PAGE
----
What Do the Myanmar Buddhists and the English Defence League Have in Common?

The vile cult of Islam has the uncanny ability to create similar reactions in many different countries and societies. Actually there is nothing strange about that – the Muslim jihadist aggression, which attempts to transform any place where the Muslims reach certain percentage of the population, naturally causes a self-defense reaction. When they are trying to survive, the human beings usually act in similar ways.

That would explain the news that a Buddhist organization in Myanmar, working on ways  to save the country from Islam, found so much in common with the English Defence League (EDL). Both countries have very little common ground. Myanmar is a Buddhist country, ruled by a government, which still fits the definition of a military dictatorship better than anything else. England is a predominantly Christian country ruled by a democratic government.

Yet both governments are very inefficient in stopping the invasion of the Muslim barbarism. In both countries militant Muslims have been committing terrorist acts, murders, rapes, and other atrocities for years. And despite that, the rulers of those countries haven’t done  much to help the people – Islam is not only tolerated, but receives generous subsidies at taxpayers’ expense.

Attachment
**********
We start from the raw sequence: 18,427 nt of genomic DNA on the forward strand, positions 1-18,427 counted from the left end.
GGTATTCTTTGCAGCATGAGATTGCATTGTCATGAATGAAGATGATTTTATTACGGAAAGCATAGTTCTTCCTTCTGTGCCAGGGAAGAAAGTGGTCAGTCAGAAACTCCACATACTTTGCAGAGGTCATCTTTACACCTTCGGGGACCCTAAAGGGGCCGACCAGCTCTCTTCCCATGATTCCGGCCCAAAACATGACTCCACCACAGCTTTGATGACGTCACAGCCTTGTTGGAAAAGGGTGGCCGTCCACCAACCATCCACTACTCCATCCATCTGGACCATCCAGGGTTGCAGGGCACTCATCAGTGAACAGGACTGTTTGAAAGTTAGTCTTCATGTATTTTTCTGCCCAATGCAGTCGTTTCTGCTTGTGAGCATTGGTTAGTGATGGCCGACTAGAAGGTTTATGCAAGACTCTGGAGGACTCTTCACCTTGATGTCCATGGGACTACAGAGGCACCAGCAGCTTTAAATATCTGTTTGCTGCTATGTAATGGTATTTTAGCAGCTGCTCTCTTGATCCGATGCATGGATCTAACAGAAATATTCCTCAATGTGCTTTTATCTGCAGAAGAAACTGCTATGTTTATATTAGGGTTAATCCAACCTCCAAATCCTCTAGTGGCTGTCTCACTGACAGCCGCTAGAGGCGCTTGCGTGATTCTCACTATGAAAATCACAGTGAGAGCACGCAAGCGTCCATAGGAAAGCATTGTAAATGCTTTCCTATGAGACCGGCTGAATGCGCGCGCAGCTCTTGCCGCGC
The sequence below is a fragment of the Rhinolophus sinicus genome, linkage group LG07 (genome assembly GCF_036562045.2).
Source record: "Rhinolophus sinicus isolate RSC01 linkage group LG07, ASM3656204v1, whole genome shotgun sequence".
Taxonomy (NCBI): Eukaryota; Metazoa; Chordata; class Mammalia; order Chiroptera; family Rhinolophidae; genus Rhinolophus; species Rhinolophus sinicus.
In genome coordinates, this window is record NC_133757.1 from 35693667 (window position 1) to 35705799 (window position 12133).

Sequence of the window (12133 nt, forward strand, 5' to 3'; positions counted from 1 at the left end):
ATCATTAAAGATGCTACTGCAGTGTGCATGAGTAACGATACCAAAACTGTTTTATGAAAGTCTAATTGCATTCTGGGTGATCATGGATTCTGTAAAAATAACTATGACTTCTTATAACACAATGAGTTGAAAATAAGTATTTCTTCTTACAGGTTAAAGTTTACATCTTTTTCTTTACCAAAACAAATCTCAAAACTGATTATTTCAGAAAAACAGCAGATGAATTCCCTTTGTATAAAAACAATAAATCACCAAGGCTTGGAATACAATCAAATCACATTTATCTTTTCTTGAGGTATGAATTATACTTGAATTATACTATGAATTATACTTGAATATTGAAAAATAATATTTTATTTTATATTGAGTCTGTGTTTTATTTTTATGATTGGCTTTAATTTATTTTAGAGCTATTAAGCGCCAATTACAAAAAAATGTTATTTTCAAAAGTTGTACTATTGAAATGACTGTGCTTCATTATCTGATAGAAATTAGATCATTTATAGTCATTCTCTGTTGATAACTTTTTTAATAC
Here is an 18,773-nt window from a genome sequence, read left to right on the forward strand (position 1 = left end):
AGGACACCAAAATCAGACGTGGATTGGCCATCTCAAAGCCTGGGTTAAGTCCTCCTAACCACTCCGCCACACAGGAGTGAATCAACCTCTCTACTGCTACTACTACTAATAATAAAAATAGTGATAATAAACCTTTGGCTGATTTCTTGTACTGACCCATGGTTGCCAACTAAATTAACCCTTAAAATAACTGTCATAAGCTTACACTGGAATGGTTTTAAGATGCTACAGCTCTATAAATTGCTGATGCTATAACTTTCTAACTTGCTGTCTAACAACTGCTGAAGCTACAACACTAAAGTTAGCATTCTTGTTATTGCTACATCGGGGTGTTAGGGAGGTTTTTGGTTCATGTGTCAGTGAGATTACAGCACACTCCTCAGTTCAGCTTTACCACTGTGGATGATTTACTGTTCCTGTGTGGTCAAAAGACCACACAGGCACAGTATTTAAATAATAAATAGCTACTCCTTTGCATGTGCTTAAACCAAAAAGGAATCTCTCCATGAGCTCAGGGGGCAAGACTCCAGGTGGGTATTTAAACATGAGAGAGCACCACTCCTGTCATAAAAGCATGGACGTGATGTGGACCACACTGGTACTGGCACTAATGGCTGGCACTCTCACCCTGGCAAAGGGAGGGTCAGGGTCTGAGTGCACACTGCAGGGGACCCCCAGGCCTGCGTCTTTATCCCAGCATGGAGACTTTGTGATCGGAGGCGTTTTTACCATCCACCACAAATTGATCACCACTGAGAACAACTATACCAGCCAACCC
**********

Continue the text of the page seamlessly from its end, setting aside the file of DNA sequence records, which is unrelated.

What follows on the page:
That’s why we see two seemingly incompatible movements like Myanmar’s 969 Buddhists and EDL. The soft-spoken Buddhists and the loud Englishmen are united by a common goal – they want to help people resist the Muslim invasion in a peaceful way.

Wirathu, the soft-spoken but sharp-tongued face of Myanmar’s 969 movement, has told the Times of London that his organization aims to imitate the English Defence League or EDL, a movement that recently made headlines by launching angry street protests after two hardline Muslim men hacked a British soldier to death in a London street.

“People give me various names: the Burmese bin Laden, the bald neo-Nazi… we would like to be like the EDL. Not carrying out violence but protecting the public,” the well-known Buddhist monk told reporter Richard Lloyd Parry.

There is much overlap between the two movements’ world views. Both regard Islam as a force threatening to undermine the mainstream way of life in their respective nations. Both are accused of stoking violence, though each presents itself as merely calling attention to Islam’s alleged dangers.

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